“It is an honour to be working on a building of such historical merit and importance,” Ian Law, partner at PDP, said. “Grade I-listed projects are both challenging and hugely rewarding and with Regent’s Crescent, we have the rare opportunity to honour John Nash’s extraordinary talent and creative vision.”
Interior design, meanwhile, has been the responsibility of Millier – an international architecture and interiors studio – which is aiming to combine ‘Regency grandeur with discreet modern luxury’ throughout the building’s interiors.
The spaces, many with ceiling heights of up to 4.2m, will feature ‘luxurious marbles, herringbone timber flooring, ornate plaster mouldings and a refined neutral colour palette with accents of burnished bronze’. Millier was also responsible for creating the double height entrance lobby and imperial staircase.
“We are delighted and very proud to be working on the transformation of Regent’s Crescent. Our design retains the regency grandeur and glamour of this magnificent building, whilst discreetly integrating all modern comforts and technology to complement contemporary living,” Helen Westlake, creative director of Millier, explained.
“The building is a piece of history and we are honoured to be reinstating its original use as private residences.”
The landscape garden design, on the other hand, fell to leading experts Bowles & Wyer. The team designed the one and a half acres of secluded private gardens, featuring lawns, mature trees and planted borders.
John Wyer, chief executive at Bowles & Wyer, said: “Regent’s Crescent is a very rare and exciting project. In the private communal gardens, we wanted to reflect elements of the design and planting found throughout Regent’s Park and to create a peaceful haven for residents to enjoy.”
What are the amenities?
Owners benefit from exclusive access to over eight acres of private residents’ gardens, including tennis courts, 1.5-acres of private landscaped gardens, a 9,000 sq ft basement spa, 20m swimming pool, spa-pool, sauna and steam room, private cinema, valet-operated underground parking and 24-hour concierge and security.
Hotel expected to attract hoteliers and developers after price slash
A former Victorian residence in Cambridgeshire is expected to attract attention from hoteliers, as well as care home and residential developers, following a price reduction to below £1 million.
Situated in the historic market town of St Ives, Oliver’s Lodge Hotel is being listed on the market at £995,000 by commercial property specialist Colliers, having previously been on sale for £1,150,000 in 2020.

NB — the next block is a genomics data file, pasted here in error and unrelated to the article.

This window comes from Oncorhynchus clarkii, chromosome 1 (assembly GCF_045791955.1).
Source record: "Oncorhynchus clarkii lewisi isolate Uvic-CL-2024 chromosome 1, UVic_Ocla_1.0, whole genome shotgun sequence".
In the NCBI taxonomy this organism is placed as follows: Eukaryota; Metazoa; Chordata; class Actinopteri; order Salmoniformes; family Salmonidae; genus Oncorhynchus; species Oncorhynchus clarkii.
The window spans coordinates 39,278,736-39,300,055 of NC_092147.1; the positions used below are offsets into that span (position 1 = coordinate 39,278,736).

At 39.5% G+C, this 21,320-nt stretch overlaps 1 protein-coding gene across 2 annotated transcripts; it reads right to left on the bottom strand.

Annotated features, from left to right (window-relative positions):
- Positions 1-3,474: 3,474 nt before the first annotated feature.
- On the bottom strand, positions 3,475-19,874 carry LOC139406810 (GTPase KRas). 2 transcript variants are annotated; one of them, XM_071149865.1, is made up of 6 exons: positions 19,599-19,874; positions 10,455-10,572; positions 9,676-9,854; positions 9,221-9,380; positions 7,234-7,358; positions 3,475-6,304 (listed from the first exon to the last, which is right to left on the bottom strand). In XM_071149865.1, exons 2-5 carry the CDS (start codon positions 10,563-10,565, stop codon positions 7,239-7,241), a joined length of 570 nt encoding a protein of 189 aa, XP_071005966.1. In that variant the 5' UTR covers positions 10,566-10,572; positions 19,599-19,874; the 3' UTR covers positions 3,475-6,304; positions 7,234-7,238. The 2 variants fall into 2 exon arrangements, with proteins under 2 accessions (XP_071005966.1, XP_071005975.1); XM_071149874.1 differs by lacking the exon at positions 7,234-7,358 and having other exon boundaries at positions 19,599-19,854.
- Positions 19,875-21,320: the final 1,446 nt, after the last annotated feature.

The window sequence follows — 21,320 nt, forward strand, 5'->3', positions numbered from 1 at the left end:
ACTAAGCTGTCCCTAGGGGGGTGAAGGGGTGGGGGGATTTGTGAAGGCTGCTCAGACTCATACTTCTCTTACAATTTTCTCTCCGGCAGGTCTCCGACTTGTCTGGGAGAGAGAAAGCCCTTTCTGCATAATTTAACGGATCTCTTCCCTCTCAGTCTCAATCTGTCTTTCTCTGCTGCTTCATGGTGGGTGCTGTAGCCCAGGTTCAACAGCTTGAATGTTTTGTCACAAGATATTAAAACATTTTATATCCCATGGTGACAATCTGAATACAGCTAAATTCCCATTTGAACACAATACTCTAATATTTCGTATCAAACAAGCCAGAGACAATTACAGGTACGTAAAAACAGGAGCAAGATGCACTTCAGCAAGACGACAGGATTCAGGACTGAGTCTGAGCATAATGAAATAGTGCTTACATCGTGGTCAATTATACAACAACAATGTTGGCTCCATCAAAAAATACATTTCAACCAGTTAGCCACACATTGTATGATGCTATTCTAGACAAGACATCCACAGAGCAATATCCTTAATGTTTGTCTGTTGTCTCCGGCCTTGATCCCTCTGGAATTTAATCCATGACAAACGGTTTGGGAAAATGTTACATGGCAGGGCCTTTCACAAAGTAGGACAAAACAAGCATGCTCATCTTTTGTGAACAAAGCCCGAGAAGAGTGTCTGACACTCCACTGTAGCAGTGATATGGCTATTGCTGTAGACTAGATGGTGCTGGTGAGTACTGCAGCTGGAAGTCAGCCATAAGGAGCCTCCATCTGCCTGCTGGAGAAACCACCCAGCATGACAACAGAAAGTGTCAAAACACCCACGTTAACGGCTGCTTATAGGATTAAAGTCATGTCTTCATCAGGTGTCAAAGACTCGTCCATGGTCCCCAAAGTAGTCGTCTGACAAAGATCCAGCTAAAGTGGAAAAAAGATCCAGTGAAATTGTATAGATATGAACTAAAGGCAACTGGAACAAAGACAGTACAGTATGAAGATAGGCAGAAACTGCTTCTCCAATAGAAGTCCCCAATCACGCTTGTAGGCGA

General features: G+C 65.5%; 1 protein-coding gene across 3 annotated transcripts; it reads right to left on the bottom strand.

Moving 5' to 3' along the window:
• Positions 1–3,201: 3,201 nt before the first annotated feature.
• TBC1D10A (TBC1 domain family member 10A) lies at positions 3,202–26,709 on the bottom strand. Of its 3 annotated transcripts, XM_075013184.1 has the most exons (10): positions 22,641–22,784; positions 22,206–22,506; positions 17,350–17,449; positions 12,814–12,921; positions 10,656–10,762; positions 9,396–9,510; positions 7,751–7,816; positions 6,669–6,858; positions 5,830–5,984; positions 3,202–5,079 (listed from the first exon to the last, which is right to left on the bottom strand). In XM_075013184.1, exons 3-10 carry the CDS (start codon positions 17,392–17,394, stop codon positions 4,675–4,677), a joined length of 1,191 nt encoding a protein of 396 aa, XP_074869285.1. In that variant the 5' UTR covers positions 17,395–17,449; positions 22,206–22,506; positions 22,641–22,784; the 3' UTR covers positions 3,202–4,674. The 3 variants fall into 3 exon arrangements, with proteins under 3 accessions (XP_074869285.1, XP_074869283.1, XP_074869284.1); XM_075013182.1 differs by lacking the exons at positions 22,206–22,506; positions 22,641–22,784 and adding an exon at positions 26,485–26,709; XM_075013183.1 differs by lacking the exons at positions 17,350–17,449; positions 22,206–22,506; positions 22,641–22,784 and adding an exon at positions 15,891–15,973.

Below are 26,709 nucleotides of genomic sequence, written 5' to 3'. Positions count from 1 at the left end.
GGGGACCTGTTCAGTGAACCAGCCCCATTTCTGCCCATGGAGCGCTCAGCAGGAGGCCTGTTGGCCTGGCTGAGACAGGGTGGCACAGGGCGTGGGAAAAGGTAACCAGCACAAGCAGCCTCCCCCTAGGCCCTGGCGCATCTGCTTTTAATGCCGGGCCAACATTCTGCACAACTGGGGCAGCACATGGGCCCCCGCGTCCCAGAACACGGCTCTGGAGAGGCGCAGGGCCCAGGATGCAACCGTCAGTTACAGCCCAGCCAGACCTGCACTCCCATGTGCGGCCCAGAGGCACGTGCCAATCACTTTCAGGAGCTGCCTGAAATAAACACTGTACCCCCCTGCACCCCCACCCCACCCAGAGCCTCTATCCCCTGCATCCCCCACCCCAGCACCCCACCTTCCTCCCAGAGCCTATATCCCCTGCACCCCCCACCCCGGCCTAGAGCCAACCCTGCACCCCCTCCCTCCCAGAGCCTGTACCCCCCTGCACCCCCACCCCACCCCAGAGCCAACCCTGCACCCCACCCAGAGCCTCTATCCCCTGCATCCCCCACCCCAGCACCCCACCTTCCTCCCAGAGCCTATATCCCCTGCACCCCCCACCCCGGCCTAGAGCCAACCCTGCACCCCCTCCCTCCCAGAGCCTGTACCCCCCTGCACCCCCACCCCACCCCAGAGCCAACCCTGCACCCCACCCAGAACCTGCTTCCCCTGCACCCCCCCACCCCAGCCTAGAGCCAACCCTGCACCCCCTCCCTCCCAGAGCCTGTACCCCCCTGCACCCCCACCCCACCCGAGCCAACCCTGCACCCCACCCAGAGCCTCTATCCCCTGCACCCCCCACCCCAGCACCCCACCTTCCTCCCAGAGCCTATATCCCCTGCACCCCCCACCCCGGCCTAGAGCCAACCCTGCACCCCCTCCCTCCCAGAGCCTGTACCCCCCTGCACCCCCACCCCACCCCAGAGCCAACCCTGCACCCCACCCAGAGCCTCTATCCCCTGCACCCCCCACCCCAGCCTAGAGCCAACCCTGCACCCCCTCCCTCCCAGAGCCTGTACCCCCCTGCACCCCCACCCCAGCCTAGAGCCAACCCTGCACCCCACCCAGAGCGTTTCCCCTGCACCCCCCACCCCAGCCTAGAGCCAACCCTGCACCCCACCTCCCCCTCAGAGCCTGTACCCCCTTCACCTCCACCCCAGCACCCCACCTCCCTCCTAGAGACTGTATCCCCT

“The successful vaccination programme and easing of lockdown restrictions are supporting far more positive consumer and investor sentiment than we saw in 2020,” Paul Barrasford, director in the hotels agency team at Colliers, said.
“With a broad range of leisure and corporate guests, plus its position in vibrant Cambridgeshire, there is a strong case to retain Oliver’s Lodge as a hotel. At the same time, we expect the property to attract attention from both care home and residential developers.”
The hotel occupies a site of approximately 0.38 acres on a predominantly residential street in St Ives. It was originally built in the Victorian era as a private residence before later being turned into what is it now – a 20-bedroom hotel.
Made up of 13 double bedrooms, four twin bedrooms, one family room and two single bedrooms, the freehold property also includes a function suite, a residents’ lounge, a restaurant and bar, and parking for 20 vehicles.
The property is being offered for sale because the current owner wants to relocate to be closer to family.
Development loan completed for iconic Liverpool landmark
Andrew Gibson House, an iconic Liverpool landmark, is being brought back to life after Alternative Bridging Corporation completed a £3.4 million development loan to aid its renovation and regeneration.
Formerly a care home for widows of seafarers on the Wirral peninsula in Liverpool, the Edwardian property was originally built in 1906, but has been left derelict for more than 10 years. It had even been threatened with demolition until a petition by Save Britain’s Heritage garnered almost 6,000 signatures.
Alternative Bridging Corporation’s £3.4 million development loan will save the building from demolition, funding the regeneration of the property to deliver 34 flats and four houses.
Within the new homes being built, 26 will be used by the Nautilus Welfare Fund – a registered charity that supports retired seafarers and their dependents.
“SME property developers are vital to this country’s ability to build more housing, not just on new sites, but often by regenerating and repurposing existing buildings,” Brian Rubins, executive chairman at Alternative Bridging Corporation, said.
“When the building is as historic and locally important as Andrew Gibson House, the process of securing finance to fund a development is not always straight forward. But at Alternative Bridging Corporation, we have the expertise, experience, and determination to make deals like this work – enabling the developer to save a local landmark and deliver a really positive impact to the community.”
This post has originally been featured in Property Investor Today.